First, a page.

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Posted November 20, 2009 by Spyros in General Tips & Tricks
 
 

Numeral Systems Conversion : Binary, Octal, Decimal and Hexadecimal

binary-watch
binary-watch

As a computer programmer, you need to know about the different numeral systems. In your computer works, there will be lots of times that you will be using numeral systems like the binary, hexadecimal and sometimes octal as well. Thus, it would be a great idea to know how to convert numbers from one numeral system to the other. The digits that all 4 numeral systems use are shown below :

Decimal Binary Hexadecimal Octal
012

3

4

5

6

7

8

9

10

11

12

13

14

15

16

0110

11

100

101

110

111

1000

1001

1010

1011

1100

1101

1110

1111

10000

012

3

4

5

6

7

8

9

A

B

C

D

E

F

10

012

3

4

5

6

7

10

11

12

13

14

15

16

17

20

Convert From Decimal to Other Numeral Systems

To convert a number from decimal to any other numeral system, we follow a standard procedure. We divide the integer part of a number with the base number of the system at which we want the actual conversion to occur. For instance, to convert a number from decimal to binary(base 2), we divide that number with 2. While we make each division, the remainder of the division is the rightmost digit of the resulting number in binary and the result of the division gets redivided with 2 till we reach the division where the result is 0. If the number has a fractional part, this gets multiplied by two. The integer part of the number after the multiplication is held, will be the leftmost digit of our new fractional number in the binary system, right after the comma. The result of the multiplication of 2 with the fractional part of the number gets substracted of the integer part used for the creation of the fractional number in the binary system. This new number gets multiplied with 2 again and then the previous procedure is executed again and again, till the new fractional number becomes 0. If the new fractional number is periodic, we cut and round the resulting number. This may sound a bit confusing, so these are some example conversions :

Convert from decimal to binary Χ(10)->Χ(2)

Integer

45(10)->Χ(2)

Div   Quotient    Remainder    Binary Number (Χ)

45 / 2        22            1                         1

22 / 2        11            0                       01

11 / 2         5             1                     101

5 / 2           2             1                   1101

2 / 2           1             0                 01101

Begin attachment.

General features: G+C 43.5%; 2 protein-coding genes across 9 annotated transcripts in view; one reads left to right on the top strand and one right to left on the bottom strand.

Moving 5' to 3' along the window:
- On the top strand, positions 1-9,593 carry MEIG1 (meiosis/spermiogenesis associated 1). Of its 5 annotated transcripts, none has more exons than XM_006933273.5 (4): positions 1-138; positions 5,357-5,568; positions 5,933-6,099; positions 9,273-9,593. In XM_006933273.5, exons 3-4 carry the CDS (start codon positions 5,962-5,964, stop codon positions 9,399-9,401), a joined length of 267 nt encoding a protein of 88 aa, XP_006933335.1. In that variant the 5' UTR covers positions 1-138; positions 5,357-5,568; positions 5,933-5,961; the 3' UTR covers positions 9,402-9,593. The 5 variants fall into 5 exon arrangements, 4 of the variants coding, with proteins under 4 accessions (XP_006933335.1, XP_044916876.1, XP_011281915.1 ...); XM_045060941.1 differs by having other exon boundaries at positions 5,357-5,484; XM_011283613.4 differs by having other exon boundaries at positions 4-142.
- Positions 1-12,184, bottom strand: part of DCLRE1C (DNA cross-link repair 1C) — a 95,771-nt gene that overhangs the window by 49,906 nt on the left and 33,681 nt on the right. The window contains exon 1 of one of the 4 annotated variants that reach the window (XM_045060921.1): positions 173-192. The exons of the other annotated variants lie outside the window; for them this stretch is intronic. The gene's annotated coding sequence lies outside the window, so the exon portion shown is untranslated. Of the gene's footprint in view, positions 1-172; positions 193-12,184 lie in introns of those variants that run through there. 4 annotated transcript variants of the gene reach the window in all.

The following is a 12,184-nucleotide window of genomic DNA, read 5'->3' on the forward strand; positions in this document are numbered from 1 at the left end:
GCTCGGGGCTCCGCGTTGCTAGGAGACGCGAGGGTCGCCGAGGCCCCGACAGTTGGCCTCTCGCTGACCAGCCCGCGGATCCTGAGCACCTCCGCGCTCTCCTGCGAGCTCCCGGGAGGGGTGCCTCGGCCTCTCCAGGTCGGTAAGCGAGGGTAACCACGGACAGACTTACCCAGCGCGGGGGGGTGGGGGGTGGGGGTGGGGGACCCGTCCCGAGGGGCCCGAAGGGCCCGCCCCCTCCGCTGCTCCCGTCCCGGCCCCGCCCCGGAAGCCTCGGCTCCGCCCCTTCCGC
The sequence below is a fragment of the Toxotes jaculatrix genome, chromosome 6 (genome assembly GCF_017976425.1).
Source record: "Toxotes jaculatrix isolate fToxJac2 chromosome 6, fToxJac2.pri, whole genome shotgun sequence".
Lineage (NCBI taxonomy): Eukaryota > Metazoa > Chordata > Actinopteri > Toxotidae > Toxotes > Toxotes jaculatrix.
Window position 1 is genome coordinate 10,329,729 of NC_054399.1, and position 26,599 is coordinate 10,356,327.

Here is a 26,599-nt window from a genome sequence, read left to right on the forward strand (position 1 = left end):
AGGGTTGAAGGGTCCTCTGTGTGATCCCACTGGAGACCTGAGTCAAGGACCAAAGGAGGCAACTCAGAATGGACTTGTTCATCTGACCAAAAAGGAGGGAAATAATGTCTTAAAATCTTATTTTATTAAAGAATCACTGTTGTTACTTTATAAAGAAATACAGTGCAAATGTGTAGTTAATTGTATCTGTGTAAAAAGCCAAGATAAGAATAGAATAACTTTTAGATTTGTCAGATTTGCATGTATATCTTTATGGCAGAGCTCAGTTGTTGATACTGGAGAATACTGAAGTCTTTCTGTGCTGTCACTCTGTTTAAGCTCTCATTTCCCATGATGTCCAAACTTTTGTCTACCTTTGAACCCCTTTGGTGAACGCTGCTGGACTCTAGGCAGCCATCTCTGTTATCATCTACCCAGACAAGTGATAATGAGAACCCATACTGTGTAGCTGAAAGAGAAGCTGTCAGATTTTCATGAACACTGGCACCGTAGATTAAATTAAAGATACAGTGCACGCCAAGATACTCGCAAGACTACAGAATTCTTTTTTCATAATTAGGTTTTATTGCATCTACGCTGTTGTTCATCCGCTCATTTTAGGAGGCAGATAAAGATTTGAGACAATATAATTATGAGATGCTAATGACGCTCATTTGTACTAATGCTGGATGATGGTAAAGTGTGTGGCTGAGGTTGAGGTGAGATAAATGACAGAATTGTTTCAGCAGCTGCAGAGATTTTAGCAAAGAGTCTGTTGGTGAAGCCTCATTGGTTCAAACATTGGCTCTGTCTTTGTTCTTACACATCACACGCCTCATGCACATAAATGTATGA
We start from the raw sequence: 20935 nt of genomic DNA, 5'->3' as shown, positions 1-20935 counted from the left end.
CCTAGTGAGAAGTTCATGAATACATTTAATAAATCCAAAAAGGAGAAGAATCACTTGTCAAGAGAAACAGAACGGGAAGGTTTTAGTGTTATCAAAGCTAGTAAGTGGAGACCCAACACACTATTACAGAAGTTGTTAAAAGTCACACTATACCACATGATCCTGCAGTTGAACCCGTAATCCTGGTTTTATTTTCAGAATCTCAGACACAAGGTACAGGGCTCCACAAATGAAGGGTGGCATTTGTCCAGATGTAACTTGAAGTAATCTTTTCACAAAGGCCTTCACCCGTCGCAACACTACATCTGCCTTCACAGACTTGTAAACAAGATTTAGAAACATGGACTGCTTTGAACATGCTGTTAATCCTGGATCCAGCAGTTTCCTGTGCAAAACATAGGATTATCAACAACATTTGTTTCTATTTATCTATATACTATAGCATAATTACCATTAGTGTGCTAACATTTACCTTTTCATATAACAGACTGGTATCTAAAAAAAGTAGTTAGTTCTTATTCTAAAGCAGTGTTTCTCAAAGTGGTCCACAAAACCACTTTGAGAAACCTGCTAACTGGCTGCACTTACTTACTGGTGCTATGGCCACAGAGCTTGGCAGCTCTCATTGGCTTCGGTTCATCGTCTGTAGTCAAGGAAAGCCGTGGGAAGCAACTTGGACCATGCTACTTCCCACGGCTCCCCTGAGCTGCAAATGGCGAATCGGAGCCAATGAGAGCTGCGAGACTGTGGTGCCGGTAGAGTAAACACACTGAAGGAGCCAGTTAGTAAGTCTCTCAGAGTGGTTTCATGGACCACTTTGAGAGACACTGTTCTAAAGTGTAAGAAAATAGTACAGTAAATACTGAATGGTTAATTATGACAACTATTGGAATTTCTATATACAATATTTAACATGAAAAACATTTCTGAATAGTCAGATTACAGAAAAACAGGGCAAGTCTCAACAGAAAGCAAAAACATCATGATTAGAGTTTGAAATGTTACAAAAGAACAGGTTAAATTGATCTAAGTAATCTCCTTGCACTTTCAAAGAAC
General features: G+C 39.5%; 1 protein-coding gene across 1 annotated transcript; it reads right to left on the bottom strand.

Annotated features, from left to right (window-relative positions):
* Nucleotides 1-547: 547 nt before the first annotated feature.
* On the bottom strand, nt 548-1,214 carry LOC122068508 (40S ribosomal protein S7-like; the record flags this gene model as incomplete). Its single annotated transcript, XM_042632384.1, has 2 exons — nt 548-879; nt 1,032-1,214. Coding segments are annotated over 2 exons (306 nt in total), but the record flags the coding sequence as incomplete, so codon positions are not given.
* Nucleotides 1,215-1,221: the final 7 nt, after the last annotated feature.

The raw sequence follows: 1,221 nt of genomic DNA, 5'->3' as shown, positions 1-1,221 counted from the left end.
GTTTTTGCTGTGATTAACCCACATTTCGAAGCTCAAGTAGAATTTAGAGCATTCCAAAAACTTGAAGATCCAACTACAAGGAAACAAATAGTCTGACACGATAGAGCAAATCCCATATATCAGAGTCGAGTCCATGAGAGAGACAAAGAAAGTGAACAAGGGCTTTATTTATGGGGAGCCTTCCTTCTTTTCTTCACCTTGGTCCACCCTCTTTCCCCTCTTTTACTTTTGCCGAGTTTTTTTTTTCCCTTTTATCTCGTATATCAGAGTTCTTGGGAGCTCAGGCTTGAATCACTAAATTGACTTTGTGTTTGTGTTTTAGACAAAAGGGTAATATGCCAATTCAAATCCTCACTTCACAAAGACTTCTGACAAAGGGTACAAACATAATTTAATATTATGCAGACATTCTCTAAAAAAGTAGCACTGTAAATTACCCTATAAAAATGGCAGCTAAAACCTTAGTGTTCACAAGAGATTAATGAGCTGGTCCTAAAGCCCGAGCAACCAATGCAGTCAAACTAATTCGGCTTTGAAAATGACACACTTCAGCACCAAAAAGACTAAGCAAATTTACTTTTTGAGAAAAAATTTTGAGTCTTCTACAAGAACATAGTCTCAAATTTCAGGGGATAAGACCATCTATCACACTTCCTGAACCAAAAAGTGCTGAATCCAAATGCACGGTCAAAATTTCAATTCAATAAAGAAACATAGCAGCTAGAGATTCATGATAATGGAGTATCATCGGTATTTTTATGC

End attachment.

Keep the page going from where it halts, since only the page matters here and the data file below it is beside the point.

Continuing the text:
1 / 2           0             1               101101

45(10)->101101(2)

Fractional Part

0,182(10)->Χ(2)

Div           Product        Remainder     Binary Number (Χ)

0,182 * 2          0,364                   0                         0,0

0,364 * 2          0,728                   0                         0,00

0,728 * 2          1,456                   1                         0,001

0,456 * 2          0,912                   0                         0,0010

0,912 * 2          1,824                   1                         0,00101

0,824 * 2          1,648                   1                         0,001011

0,648 * 2          1,296                   1                         0,0010111

0,182(10)->0,0010111(2) (After we round and cut the number)

Convert from decimal to octal Χ(10)->Χ(8)

Integer

45(10)->X(8)

Div   Quotient    Remainder    Octal Number (Χ)

45 / 8         5              5                    5

5 / 8           0              5                  55

45(10)->55(8)

Fractional Part

0,182(10)->Χ(8)

Mul           Product        Integer        Binary Number (Χ)

0,182 * 8          1,456                   1                             0,1

0,456 * 8          3,648                   3                             0,13

0,648 * 8          5,184                   5                             0,135

0,184 * 8          1,472                   1                             0,1351

0,472 * 8          3,776                   3                             0,13513

0,776 * 8          6,208                   6                             0,135136

0,182(10)->0,135136(8) (After we round and cut the number)

Convert from decimal to hexadecimal Χ(10)->Χ(16)

Integer

45(10)->X(16)

Div   Quotient    Remainder               Hex Number (Χ)

45 / 16        2             13                           D (Since 13 decimal is D in hexadecimal)

2 / 16          0              2                          2D               (See the table)

45(10)->2D(16)

Fractional Number

0,182(10)->Χ(16)

Mul           Product        Integer        Binary Number (Χ)

0,182 * 16          2,912                      2                     0,2

0,912 * 16          14,592                    14                   0,2Ε

0,592 * 16          9,472                    9                    0,2Ε9

0,472 * 16          7,552                    7                    0,2Ε97